This was an observational cross-sectional study conducted in three institutions from the year 2016 to 2020.

Inclusion and exclusion criteria

Children with PDA aged one month to 14 years and who gave consent or assent were included in the study while children whose parents did not give verbal consent and children with previously corrected congenital heart disease were excluded from the study. Preterm infants and infants less than 1-month old were also excluded from the study.

Consent

Verbal consent for echocardiography was obtained from each parent/caregiver of the subjects from the time they presented to the clinic for cardiac evaluation.

Child assent

This was obtained in children who were older than seven years.

The study had a quality control where other cardiologist made a diagnosis of congenital heart disease at different intervals to reduce bias.

Definition of Patent ductus arteriosus using echocardiography

The best view for measuring the size of the PDA is the ductal view. This is otherwise called the high left parasternal short-axis view. Paying attention to the main pulmonary artery, the origin of the right pulmonary artery and the left pulmonary artery can be seen, the PDA could be visualized at the left. The size of the PDA was taken at the narrowest point, before it entered into the main pulmonary artery [12].

Assessment of size of patent ductus arteriosus

In this research work, insignificant or small size PDA was taken as the diameter of patent ductus arteriosus of 1–1.5 mm, moderate size PDA was taken as the diameter of patent ductus arteriosus of 1.5-3 mm while large size PDA is taken as the diameter of patent ductus arteriosus of more than and equal to 3 mm [13].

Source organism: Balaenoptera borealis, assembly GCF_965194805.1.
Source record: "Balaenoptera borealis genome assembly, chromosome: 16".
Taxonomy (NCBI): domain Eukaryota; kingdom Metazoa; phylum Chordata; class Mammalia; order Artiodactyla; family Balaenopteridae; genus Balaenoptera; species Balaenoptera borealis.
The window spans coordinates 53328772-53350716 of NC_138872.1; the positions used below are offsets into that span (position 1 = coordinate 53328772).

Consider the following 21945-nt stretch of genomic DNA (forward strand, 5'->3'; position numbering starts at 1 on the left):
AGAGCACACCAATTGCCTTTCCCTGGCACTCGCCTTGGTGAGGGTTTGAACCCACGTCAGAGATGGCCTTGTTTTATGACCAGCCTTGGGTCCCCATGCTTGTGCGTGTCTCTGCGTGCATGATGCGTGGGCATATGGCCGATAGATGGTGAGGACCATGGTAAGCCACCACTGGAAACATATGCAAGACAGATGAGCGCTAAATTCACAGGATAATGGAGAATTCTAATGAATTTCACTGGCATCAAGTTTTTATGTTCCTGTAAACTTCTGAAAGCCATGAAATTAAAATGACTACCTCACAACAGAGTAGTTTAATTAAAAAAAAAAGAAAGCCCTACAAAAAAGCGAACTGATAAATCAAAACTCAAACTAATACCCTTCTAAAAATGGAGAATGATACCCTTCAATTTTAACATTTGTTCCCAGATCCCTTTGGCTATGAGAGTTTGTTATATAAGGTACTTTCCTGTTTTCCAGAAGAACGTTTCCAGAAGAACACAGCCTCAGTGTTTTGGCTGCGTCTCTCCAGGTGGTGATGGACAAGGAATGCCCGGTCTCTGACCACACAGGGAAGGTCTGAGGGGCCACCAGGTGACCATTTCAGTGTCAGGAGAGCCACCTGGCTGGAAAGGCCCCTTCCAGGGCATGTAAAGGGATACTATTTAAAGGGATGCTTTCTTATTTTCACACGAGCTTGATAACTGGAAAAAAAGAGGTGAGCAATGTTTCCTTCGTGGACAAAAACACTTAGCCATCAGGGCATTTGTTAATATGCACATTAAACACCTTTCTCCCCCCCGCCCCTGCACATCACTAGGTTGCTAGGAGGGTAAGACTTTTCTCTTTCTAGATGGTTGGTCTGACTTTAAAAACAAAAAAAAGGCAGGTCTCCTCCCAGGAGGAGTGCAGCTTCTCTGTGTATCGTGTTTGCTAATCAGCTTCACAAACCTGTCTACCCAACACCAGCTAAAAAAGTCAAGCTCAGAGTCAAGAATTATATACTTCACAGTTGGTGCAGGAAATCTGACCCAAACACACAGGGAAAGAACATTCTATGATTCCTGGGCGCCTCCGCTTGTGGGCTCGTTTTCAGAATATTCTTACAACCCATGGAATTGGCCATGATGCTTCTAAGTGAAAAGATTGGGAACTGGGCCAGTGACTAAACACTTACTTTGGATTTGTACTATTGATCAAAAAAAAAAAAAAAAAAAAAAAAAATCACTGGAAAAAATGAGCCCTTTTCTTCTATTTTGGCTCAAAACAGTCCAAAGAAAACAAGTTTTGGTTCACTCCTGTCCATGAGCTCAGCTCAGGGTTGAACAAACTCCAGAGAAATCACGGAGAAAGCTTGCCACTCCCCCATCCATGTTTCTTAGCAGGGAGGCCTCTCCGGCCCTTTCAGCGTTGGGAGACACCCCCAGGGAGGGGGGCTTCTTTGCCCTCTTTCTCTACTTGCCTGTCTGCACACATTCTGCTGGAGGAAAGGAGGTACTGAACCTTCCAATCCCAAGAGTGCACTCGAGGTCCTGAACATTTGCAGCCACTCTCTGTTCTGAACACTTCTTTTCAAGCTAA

Assessment of pulmonary hypertension

At the 6th World Symposium on Pulmonary Hypertension (PH), the mean pulmonary artery systolic pressure(mPAP) the threshold for pulmonary hypertension which was formerly ≥ 25 mmHg has been changed to mean pulmonary artery systolic pressure(mPAP) > 20 mmHg [14]. The rationale for this change is that the threshold ≥ 25 mmHg is determined by individual preference or convenience, whereas the new threshold is based on scientific evidence. This change may facilitate earlier PH detection, risk stratification and screening programmes [14].

Pulmonary hypertension was calculated in this study by summing the calculated pressure gradient over the tricuspid valve and right atrial pressure.

Normal right atrial pressure of 3 mmHg is usually added to TR velocity when the IVC is normal in size and collapsible, high right atrial pressure of 15 mmHg is added to TR Velocity when the IVC is dilated and does not collapse normally. However, intermediate values of 8 mmHg will be added to TR velocity in any scenario that does not meet the normal and high values. We used the third criteria where RA pressure of 8 mmHg was added to TR velocity to get pulmonary artery systolic pressure. According to current guidelines by Chemla et al. [15], pulmonary hypertension is defined if mean pulmonary artery pressure is above 20 mmHg. Mean pulmonary artery pressure of 20 mmHg corresponds to pulmonary artery systolic pressure of about 30 mmHg. So in this study, pulmonary artery systolic pressure of 30 mmHg was taken as pulmonary hypertension [15]. Pulmonary hypertension was classified as mild = 30–50 mmhg; moderate = 51–65 mmhg and severe≥ 65 mmHg [16].